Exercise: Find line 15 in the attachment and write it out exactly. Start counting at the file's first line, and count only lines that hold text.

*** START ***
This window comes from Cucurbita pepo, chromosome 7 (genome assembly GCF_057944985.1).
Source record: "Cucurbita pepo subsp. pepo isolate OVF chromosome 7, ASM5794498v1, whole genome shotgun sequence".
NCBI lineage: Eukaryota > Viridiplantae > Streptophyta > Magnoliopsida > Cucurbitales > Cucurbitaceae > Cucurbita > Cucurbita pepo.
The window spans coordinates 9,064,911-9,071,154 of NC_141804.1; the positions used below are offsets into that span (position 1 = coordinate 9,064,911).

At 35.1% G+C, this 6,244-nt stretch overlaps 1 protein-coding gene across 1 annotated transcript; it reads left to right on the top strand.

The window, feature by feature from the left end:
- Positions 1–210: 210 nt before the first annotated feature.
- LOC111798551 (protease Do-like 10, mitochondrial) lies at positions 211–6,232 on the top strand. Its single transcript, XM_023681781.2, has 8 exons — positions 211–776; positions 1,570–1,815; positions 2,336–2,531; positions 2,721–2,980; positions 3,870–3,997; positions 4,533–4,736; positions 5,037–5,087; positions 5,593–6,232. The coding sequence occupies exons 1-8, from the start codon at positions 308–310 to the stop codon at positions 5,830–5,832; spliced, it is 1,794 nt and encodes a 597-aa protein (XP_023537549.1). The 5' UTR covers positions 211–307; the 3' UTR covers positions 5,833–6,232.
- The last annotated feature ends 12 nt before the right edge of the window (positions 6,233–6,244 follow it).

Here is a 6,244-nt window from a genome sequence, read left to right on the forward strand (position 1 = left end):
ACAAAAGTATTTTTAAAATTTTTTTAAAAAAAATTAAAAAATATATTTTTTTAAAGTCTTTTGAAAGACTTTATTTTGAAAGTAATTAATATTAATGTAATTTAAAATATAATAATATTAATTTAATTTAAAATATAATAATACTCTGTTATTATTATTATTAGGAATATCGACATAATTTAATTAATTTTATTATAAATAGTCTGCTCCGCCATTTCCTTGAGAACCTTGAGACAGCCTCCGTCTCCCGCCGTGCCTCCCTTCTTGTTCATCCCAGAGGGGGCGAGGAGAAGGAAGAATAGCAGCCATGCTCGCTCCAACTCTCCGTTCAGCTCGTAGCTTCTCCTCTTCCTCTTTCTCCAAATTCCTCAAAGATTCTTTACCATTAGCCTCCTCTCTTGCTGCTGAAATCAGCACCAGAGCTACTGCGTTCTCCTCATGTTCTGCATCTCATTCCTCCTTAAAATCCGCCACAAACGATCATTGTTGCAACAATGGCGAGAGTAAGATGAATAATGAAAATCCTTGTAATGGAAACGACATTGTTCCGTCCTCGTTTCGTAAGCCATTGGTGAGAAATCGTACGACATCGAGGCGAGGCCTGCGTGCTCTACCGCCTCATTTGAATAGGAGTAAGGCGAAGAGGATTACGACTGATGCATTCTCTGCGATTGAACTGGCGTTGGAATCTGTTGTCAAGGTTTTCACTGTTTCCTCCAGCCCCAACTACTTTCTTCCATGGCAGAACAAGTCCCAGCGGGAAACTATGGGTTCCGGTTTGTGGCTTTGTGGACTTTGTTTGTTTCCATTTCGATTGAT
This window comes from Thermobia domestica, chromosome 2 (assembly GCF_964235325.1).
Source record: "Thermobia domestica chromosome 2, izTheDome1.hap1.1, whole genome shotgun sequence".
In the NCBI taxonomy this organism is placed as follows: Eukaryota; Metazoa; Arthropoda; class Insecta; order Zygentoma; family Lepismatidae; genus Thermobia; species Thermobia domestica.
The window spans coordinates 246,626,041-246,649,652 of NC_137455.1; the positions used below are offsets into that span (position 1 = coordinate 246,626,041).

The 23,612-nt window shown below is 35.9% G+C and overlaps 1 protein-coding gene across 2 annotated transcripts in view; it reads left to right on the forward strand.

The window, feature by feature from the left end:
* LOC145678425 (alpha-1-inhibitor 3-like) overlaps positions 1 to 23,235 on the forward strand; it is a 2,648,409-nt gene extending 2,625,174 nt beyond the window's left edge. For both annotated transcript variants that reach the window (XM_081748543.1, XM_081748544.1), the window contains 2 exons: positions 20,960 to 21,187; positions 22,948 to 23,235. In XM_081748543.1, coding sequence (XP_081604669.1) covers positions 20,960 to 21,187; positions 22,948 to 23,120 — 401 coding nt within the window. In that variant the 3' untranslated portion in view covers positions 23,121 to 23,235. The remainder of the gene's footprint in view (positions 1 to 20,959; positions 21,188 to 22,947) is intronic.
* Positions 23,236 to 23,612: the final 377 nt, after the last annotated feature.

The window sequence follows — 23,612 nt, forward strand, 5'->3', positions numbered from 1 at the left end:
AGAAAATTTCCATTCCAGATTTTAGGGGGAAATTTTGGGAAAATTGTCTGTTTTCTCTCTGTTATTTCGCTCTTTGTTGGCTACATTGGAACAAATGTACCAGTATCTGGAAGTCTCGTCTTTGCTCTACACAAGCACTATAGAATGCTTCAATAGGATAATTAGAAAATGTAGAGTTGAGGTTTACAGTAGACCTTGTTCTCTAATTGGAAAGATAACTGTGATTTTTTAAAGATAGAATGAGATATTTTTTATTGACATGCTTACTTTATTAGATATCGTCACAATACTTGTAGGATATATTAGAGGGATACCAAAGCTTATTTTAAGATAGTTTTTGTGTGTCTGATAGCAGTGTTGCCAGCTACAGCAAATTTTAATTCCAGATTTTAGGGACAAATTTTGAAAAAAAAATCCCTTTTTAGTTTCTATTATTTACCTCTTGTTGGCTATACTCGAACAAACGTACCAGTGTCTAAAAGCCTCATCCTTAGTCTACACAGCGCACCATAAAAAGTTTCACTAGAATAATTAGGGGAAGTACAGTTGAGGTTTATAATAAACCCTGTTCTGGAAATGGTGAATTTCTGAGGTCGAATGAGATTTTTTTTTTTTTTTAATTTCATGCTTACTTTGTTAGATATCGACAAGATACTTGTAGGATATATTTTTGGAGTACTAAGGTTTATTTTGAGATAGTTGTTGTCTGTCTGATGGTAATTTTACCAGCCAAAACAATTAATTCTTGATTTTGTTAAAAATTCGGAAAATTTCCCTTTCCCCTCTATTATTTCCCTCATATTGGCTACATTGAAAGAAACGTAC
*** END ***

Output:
The window spans coordinates 246,626,041-246,649,652 of NC_137455.1; the positions used below are offsets into that span (position 1 = coordinate 246,626,041).